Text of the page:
When Multiple Choice Doesn’t Cut It: Using Virtual Performance Testing for Science Assessment

With national initiatives in place to increase educational standards (specifically the No Child Left Behind Act) there comes the inevitable need for progress assessment.  Many class subjects lend themselves well to a more traditional “multiple choice” testing format, but science assessment has struggled to employ this technique effectively.  Science education combines a mixture of rote memorization, which can be tested by traditional methods, with an understanding of the scientific method, problem solving, and deeper scientific inquiry, which are difficult to summarize for the purpose of answering “A, B, C or D”.

Researchers at the Harvard Graduate School of Education have developed a new technique for science testing called the Virtual Performance Assessment (VPA) Project in which middle school students are able to interact with a virtual environment to assess their scientific inquiry skills.  Students interact with their virtual world as an “avatar” and can conduct experiments both in the lab and the field to recognize problems and think of ways to approach the answer.  Student performance on virtual tasks is continually assessed and a “standardized” score is produced for comparison to traditional testing methods.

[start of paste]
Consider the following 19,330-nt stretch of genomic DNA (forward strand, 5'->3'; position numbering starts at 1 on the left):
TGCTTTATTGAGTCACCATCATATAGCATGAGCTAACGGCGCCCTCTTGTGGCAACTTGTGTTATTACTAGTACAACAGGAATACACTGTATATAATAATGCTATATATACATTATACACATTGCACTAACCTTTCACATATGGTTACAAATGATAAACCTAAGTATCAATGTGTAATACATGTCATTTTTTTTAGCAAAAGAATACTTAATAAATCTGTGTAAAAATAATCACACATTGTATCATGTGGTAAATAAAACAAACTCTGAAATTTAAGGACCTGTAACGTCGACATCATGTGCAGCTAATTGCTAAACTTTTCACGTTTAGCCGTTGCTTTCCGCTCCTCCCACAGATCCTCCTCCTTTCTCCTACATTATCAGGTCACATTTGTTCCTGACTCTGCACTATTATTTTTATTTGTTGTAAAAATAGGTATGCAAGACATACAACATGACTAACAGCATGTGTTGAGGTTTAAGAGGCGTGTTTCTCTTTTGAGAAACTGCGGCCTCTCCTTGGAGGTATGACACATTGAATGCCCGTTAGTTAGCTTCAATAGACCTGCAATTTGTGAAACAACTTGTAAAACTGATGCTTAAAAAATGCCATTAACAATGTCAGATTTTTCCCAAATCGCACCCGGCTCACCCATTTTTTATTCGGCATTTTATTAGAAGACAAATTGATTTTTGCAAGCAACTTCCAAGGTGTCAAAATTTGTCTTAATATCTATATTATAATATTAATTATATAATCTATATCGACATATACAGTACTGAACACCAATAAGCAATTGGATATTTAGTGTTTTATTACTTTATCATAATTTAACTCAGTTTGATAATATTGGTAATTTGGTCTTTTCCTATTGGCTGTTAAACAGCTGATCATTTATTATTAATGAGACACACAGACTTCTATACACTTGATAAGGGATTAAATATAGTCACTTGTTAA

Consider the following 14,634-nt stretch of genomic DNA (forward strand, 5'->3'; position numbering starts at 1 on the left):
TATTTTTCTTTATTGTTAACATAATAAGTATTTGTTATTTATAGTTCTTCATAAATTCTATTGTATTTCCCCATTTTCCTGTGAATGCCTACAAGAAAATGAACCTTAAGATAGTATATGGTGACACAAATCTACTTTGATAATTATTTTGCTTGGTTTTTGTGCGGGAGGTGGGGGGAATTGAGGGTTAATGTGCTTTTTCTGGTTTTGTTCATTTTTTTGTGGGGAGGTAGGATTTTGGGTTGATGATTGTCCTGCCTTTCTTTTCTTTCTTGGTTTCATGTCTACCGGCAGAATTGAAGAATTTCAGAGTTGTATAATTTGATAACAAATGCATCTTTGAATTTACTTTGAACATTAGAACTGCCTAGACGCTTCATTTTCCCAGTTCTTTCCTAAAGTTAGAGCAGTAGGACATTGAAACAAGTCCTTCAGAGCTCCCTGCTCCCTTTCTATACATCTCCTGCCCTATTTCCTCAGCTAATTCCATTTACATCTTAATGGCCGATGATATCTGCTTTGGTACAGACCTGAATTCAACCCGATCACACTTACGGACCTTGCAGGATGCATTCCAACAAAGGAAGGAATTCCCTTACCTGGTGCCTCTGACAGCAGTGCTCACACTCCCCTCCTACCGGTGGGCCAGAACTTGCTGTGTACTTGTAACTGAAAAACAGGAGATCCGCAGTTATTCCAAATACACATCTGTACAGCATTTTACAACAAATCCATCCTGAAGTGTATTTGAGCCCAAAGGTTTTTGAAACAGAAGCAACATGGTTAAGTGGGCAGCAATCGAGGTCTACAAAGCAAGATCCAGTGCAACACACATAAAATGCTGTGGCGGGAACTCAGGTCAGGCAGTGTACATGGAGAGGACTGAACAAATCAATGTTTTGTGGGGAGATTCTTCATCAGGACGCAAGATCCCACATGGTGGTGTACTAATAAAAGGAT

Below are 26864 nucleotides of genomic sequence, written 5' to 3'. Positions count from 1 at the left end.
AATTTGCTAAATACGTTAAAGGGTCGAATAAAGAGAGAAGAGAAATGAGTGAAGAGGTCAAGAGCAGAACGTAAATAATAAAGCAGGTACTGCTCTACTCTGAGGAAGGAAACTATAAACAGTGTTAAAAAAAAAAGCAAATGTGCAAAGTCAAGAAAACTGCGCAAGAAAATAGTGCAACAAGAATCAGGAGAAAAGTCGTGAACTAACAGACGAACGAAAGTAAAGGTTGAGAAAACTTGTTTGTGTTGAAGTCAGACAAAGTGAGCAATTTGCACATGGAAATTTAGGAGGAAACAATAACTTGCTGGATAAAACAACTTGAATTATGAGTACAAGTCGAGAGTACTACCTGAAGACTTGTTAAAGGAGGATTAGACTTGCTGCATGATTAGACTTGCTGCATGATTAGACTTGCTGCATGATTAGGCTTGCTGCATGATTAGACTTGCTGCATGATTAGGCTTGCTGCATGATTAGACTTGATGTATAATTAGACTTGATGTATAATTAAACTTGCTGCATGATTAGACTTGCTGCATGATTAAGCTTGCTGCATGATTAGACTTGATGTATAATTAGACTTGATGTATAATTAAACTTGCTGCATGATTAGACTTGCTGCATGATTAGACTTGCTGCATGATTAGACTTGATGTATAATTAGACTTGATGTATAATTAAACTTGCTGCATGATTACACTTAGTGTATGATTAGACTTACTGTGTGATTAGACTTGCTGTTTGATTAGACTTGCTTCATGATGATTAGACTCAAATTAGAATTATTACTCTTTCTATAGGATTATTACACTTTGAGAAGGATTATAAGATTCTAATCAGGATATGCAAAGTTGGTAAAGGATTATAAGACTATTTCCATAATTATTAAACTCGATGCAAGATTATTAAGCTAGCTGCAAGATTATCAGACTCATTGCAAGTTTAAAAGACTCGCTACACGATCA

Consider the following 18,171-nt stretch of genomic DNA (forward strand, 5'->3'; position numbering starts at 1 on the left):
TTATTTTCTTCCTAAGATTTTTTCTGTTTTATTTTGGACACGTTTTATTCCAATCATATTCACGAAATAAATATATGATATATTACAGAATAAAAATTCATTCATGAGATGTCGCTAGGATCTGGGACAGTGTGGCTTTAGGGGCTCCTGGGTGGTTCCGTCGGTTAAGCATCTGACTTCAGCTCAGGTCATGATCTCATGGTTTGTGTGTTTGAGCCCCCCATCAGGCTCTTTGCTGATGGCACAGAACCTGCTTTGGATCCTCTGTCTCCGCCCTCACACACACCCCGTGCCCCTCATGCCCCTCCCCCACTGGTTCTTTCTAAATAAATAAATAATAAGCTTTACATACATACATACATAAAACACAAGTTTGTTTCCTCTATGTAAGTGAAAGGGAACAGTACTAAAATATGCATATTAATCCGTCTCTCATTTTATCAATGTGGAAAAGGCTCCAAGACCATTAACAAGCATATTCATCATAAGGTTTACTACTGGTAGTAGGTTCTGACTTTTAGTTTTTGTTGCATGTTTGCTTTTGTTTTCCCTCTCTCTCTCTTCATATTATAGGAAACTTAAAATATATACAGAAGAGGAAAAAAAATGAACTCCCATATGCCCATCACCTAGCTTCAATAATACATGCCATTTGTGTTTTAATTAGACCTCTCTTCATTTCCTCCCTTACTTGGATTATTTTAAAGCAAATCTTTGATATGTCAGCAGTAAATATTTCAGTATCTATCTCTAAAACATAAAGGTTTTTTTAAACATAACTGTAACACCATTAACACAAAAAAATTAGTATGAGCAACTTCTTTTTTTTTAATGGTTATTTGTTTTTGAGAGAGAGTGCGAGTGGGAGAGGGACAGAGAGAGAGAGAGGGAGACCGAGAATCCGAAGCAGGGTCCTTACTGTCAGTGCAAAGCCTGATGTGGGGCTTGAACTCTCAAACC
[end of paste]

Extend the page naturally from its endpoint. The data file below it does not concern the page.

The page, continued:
Jody Clarke-Midura, head of the program at Harvard, said, “We assess knowledge of the scientific method in the form of a multiplication test.  Students may not understand what that means.  In the real world, you don’t have four choices to solve a problem.  We put the kids in a real situation and look at how they solve the problem.”   “Science is innovation” and this is one example where science and technology have been used to create an innovative teaching tool for bettering both learning and assessment.

See the following links for more information about VPA and how schools are using it:

http://vpa.gse.harvard.edu/

http://www.escofcentralohio.org/News/Pages/VirtualPerformanceAssessment.aspx

http://www.edweek.org/ew/articles/2011/06/27/36noyce.h30.html

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